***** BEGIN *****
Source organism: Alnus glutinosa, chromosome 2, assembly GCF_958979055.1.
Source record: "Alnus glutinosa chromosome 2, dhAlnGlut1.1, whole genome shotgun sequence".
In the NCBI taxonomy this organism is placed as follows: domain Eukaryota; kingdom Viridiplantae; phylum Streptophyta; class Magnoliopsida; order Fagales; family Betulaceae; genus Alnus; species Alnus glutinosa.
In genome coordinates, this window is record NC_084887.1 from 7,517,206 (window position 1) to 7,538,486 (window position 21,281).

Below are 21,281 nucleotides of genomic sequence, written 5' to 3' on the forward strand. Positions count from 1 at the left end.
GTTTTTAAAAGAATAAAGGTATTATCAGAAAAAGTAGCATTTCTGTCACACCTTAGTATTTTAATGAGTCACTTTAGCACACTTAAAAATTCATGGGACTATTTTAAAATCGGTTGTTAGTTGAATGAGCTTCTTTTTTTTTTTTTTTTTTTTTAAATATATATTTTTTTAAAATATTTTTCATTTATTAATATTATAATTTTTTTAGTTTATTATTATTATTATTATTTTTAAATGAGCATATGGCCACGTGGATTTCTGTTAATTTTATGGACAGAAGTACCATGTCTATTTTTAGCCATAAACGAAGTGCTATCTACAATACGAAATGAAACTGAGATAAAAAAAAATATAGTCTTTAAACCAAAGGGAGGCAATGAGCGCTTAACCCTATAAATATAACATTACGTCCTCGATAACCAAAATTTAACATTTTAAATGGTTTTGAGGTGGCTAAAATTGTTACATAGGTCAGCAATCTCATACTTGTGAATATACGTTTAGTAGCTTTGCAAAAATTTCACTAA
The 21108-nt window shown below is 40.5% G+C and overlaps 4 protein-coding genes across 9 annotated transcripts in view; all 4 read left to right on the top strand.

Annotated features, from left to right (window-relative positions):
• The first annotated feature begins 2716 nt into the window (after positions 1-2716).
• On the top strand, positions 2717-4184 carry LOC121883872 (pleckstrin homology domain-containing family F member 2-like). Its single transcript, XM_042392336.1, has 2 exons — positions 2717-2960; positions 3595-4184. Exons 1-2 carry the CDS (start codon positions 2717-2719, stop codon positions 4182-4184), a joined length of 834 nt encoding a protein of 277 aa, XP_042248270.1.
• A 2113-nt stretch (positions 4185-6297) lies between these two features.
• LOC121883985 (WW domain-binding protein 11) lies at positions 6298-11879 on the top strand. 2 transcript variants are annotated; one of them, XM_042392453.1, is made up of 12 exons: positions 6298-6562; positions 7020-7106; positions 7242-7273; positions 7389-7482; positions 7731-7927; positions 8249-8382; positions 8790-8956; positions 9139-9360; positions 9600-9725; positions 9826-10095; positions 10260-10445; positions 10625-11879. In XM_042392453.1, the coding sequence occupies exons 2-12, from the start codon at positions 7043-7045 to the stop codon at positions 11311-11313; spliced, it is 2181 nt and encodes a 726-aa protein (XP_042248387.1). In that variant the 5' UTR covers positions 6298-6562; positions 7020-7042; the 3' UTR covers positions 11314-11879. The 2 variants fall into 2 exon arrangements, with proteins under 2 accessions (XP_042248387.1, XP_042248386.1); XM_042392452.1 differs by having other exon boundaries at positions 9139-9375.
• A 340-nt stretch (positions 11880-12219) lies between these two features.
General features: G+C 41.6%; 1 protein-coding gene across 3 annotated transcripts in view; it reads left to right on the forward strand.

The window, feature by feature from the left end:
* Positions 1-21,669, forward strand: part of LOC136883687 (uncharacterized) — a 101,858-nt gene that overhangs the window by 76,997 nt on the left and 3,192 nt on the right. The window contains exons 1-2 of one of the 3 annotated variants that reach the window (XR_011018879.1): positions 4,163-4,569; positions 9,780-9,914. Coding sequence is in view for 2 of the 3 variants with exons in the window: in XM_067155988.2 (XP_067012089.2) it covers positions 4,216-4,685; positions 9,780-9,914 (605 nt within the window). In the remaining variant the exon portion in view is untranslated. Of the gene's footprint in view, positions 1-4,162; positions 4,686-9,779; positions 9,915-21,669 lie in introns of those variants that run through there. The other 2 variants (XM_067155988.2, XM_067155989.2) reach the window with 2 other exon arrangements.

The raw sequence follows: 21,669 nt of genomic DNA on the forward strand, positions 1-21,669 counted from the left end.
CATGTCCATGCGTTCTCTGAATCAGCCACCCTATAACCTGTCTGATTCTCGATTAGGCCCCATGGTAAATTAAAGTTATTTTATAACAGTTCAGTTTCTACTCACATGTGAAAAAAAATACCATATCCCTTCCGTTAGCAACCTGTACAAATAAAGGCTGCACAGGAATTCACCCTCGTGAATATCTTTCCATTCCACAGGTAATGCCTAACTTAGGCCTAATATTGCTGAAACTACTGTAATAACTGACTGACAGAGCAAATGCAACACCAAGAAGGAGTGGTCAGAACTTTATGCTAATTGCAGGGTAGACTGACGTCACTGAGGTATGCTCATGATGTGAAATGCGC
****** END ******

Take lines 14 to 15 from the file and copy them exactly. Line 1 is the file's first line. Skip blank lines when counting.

General features: G+C 41.6%; 1 protein-coding gene across 3 annotated transcripts in view; it reads left to right on the forward strand.

The window, feature by feature from the left end: